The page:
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Resiliency center set to open in East Lansing

"Stay strong MSU" sign
Cathy Shafran
89.1 WEMU
"Stay strong MSU" sign

A resiliency center to help those feeling the effects of last year’s mass shooting at Michigan State University is scheduled to open next week.

The center is located just off campus and aims to serve the broader community, regardless of one’s ties to MSU.

It’ll be run by the crisis services agency Common Ground, which also opened a resiliency center in Oxford following a 2021 mass shooting there.

Chief Crisis Operations Officer Janet Sarkos said the East Lansing space aims to help people feel a sense of community.

“What we hope will happen is that people just come and hang out and they may not be actively be participating in an activity but talking happens when you’re comfortable, and there are people here to listen to what’s going on and I think that’s how healing happens,” Sarcos said.

The location will feature community gathering spaces and mental health support, including virtual appointments.

But Sarkos said the mission for the space goes beyond providing mental health care.

“It’s really normalizing all of the extremely strong and painful and difficult feelings that come from with experiencing a mass violence event, coming together with community and knowing that you’re going through things that are difficult but normal,” Sarkos said.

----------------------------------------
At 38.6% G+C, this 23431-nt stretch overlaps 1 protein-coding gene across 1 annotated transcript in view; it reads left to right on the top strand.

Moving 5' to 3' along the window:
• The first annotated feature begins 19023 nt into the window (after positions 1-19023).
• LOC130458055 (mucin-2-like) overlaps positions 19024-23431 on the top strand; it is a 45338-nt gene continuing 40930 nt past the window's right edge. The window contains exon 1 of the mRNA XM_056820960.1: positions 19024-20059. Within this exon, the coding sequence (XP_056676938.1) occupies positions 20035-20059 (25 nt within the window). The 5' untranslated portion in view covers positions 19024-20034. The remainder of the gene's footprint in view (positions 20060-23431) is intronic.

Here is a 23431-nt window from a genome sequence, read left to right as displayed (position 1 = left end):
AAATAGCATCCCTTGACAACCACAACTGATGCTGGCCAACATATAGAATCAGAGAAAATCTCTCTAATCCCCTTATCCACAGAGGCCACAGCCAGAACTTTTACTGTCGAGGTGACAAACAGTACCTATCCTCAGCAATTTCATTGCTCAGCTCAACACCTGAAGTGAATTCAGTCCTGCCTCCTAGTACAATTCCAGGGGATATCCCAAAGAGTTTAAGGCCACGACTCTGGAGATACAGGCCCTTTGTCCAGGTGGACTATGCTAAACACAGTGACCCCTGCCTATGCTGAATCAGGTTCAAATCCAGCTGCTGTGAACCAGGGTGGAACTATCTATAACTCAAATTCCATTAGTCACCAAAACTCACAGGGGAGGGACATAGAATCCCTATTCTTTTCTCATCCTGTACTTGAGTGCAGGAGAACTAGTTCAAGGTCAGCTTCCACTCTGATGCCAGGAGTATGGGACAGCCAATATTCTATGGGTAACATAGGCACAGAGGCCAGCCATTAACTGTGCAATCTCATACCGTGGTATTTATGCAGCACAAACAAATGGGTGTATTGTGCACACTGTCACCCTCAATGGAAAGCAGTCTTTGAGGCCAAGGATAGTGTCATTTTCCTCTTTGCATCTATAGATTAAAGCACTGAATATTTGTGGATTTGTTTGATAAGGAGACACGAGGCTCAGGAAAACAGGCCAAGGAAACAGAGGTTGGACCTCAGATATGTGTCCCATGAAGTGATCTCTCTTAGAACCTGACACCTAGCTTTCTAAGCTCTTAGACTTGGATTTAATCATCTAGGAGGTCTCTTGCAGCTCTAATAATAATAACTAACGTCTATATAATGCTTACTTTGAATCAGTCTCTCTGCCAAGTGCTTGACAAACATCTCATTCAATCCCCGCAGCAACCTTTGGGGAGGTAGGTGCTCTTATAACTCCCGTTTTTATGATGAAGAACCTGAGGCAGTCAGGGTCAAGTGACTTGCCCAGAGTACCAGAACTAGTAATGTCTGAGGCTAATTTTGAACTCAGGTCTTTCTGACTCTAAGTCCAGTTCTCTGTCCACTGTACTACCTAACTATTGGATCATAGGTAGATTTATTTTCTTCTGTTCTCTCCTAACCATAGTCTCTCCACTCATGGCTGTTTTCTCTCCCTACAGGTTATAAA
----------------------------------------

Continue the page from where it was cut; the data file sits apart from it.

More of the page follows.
Sarkos added Common Ground has a three-year lease on its East Lansing space. But the time frame when services are offered could change, depending on the need.

State Representative Julie Brixie’s (D-Meridian Twp) district includes MSU’s campus and the Okemos School district, which experienced a swatting incident days before the MSU shooting, where emergency services were called to a false alarm.

She said the stress of the events has created a lot of interest from school districts and community members not specifically tied to MSU about the resiliency center.

“What we know from other shootings in other areas is that the aftereffects of these types of events can be very long and very widespread,” Brixie said.

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Colin Jackson is the Capitol reporter for the Michigan Public Radio Network.
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